Reference: Neurobiol Aging  2000; Vol. 21. p. S155
(abstract ID: 704)


A.R. Koudinov1,2; N.V. Koudinova1,2; T.T. Berezov1

1. Russian Acad Med Sci, Nat Mental Health Res Ctr, Inst Biomed Chem, Timoshenko 38-27, Moscow 121359, Russian Federation

2. Neurobiol and Biol Regulation, Weizmann Institute, Rehovot 76100, Israel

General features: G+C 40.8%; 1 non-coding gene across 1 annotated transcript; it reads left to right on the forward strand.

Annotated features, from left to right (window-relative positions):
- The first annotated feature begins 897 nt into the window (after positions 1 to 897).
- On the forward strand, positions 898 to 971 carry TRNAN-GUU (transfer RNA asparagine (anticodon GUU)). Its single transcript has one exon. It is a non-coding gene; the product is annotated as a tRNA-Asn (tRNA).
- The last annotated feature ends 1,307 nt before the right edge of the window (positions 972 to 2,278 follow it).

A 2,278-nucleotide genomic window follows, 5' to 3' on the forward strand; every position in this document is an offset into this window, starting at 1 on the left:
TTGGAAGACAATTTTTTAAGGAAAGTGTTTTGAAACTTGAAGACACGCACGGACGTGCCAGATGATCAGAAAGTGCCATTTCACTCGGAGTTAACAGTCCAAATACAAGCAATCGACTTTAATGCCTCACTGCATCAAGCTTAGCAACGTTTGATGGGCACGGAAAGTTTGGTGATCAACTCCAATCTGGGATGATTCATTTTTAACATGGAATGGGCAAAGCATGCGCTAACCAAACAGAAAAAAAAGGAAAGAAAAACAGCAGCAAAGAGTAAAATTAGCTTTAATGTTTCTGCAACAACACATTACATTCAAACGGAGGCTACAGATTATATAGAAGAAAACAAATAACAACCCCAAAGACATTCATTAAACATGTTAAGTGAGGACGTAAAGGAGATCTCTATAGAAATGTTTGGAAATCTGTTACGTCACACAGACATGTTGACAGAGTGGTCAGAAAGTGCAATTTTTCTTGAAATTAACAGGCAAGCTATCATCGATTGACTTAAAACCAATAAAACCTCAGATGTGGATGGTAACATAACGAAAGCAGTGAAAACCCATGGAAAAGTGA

Diffuse amyloid deposits, plaques and vascular amyloid of Alzheimer's and Down syndrome patients are considered to be an essential features of these pathologies. Nevertheless, there is no direct evidence that human brain amyloid, composing largely of amyloid beta protein (Abeta), has direct effect on neuronal dysfunction. In our study we further attempted to differentiate separate action of diffuse amyloid deposits and plaque amyloid on hippocampal synaptic plasticity in the model of 25.5 months old TG, expressing wild type human APP695, and corresponding wild type control (WT) mouse hippocampal slices using extracellular recording of CA1 field excitatory postsynaptic potentials (fEPSPs). The input/output (I/O) relationship, a basic parameter of synaptic physiology, and tetanus induced (t) long term potentiation (LTP) were expressed as a fEPSP slope change versus stimulus intensity and time. Immunohistochemistry of slices with 4G8 and 6E10 antibodies revealed extracellular hippocampal immunoreactivity of mouse Abeta in both TG and WT and confirmed deposits of human Abeta in the TG hippocampus. We also performed congo red staining of slices and found amyloid birefringence specifically in the TG, suggesting that expression of wild type human Abeta in mice lead to a mature plaque-like amyloid. Electrophysiological analysis revealed that TG (as compared to controls) expressed severe deficit in the tLTP and had lower I/O responses for the same high stimulation intensity. Our data i) provide evidence that one of the causes of synaptic plasticity deficit and neuronal dysfunction is a senile plaque formation, and ii) confirm amyloidosis prevention as an important therapeutic approach in AD. Our results also iii) imply that in Down syndrome, characterized by diffuse amyloid deposition in early life, the other factors (like oxidative stress condition) may contribute to the neuronal dysfunction.